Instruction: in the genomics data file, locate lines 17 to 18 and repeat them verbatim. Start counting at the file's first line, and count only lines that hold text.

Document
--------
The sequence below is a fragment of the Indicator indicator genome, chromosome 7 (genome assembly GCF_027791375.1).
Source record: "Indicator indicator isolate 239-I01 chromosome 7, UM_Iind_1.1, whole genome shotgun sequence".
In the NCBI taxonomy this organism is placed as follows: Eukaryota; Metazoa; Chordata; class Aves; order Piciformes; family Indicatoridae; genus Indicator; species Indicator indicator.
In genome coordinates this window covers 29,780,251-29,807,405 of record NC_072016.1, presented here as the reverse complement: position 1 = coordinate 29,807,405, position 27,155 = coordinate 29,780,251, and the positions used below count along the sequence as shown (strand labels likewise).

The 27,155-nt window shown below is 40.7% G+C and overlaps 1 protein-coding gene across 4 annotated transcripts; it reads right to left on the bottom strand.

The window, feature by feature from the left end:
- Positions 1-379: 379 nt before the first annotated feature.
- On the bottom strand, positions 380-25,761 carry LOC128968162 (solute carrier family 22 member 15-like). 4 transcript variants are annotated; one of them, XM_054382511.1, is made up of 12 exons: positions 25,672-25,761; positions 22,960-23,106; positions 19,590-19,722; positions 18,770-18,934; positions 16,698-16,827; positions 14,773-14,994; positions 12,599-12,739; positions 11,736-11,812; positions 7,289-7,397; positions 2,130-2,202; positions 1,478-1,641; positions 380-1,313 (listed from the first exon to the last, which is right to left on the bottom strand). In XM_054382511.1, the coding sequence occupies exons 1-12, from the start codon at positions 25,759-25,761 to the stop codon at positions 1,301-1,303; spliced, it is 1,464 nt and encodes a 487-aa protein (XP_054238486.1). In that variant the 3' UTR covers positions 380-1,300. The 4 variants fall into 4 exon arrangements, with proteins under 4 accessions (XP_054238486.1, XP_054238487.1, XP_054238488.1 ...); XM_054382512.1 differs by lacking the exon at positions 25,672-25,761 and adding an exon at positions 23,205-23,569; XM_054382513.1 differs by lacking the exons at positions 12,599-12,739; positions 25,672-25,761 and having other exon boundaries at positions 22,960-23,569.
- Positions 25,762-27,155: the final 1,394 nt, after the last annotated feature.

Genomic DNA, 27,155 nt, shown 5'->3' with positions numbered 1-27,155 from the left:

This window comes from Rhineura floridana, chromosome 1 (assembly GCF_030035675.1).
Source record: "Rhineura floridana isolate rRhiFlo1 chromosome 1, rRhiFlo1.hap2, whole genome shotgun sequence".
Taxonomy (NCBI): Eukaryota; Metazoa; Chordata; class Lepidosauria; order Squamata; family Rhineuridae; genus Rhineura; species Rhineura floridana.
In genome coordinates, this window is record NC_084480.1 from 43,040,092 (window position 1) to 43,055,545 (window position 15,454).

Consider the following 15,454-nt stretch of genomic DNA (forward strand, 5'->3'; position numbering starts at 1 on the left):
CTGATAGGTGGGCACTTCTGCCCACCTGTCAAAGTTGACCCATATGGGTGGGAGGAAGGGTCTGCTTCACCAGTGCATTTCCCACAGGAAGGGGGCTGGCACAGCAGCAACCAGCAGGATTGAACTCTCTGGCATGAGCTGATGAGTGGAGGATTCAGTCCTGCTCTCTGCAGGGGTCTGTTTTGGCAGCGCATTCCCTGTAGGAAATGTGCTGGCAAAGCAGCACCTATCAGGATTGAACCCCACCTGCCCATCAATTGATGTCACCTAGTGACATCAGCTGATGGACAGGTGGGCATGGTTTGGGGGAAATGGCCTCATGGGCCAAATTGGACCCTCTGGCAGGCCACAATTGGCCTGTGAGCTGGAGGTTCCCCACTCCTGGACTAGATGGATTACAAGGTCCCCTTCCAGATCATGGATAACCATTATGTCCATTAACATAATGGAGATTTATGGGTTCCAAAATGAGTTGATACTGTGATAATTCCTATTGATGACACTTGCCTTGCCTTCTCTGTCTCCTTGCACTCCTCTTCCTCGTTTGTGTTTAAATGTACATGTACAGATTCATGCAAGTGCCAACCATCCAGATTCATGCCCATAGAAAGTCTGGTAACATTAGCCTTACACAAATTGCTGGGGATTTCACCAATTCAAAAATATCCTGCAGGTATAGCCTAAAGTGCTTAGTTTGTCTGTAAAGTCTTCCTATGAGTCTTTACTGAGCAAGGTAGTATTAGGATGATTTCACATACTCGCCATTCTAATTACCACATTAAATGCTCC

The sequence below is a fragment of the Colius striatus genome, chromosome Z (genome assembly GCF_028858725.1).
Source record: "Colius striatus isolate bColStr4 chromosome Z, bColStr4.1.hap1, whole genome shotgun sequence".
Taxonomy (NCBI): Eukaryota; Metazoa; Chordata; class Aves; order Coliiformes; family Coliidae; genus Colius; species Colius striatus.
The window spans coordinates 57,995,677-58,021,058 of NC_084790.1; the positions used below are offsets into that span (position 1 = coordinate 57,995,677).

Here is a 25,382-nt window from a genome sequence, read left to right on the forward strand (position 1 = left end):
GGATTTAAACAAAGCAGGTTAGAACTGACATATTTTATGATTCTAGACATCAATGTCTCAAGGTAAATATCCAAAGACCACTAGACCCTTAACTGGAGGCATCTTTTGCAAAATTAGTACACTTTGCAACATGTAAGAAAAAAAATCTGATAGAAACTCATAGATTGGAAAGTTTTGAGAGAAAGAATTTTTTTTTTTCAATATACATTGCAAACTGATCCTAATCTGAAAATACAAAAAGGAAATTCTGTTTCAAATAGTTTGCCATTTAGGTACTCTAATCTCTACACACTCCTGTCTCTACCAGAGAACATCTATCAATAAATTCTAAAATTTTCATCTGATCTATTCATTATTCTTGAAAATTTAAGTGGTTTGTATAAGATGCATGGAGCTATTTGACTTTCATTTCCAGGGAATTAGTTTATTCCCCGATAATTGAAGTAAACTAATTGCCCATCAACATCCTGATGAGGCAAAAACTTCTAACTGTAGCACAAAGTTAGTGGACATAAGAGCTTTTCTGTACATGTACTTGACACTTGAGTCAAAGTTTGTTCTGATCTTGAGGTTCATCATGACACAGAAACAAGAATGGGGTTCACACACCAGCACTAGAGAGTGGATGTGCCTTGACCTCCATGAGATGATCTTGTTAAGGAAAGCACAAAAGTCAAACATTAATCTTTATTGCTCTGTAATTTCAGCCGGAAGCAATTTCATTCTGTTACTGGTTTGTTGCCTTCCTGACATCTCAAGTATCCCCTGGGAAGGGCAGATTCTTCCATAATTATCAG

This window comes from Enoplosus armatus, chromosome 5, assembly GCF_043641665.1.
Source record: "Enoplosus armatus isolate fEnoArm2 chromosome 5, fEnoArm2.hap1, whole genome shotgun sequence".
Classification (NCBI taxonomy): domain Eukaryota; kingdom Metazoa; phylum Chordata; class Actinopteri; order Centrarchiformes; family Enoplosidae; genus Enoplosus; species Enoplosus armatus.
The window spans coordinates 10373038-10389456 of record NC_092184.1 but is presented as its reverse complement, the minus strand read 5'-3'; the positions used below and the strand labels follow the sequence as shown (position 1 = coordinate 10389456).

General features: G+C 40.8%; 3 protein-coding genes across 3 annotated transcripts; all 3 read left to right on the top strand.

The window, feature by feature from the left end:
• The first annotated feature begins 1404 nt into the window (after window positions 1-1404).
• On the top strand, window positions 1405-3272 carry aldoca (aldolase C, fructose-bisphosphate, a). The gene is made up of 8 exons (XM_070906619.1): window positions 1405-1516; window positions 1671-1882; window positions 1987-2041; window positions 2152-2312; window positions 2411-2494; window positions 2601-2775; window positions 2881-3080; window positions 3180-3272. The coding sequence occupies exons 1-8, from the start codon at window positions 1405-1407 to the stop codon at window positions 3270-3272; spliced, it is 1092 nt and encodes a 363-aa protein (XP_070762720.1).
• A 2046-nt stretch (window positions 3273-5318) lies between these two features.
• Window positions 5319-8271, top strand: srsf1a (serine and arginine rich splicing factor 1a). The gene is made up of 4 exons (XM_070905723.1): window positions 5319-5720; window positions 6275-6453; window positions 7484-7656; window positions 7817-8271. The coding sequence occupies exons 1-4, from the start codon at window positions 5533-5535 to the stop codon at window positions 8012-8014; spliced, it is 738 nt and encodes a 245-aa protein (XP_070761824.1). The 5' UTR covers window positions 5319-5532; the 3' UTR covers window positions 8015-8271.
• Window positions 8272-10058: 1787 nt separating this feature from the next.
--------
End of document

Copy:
The sequence below is a fragment of the Colius striatus genome, chromosome Z (genome assembly GCF_028858725.1).
Source record: "Colius striatus isolate bColStr4 chromosome Z, bColStr4.1.hap1, whole genome shotgun sequence".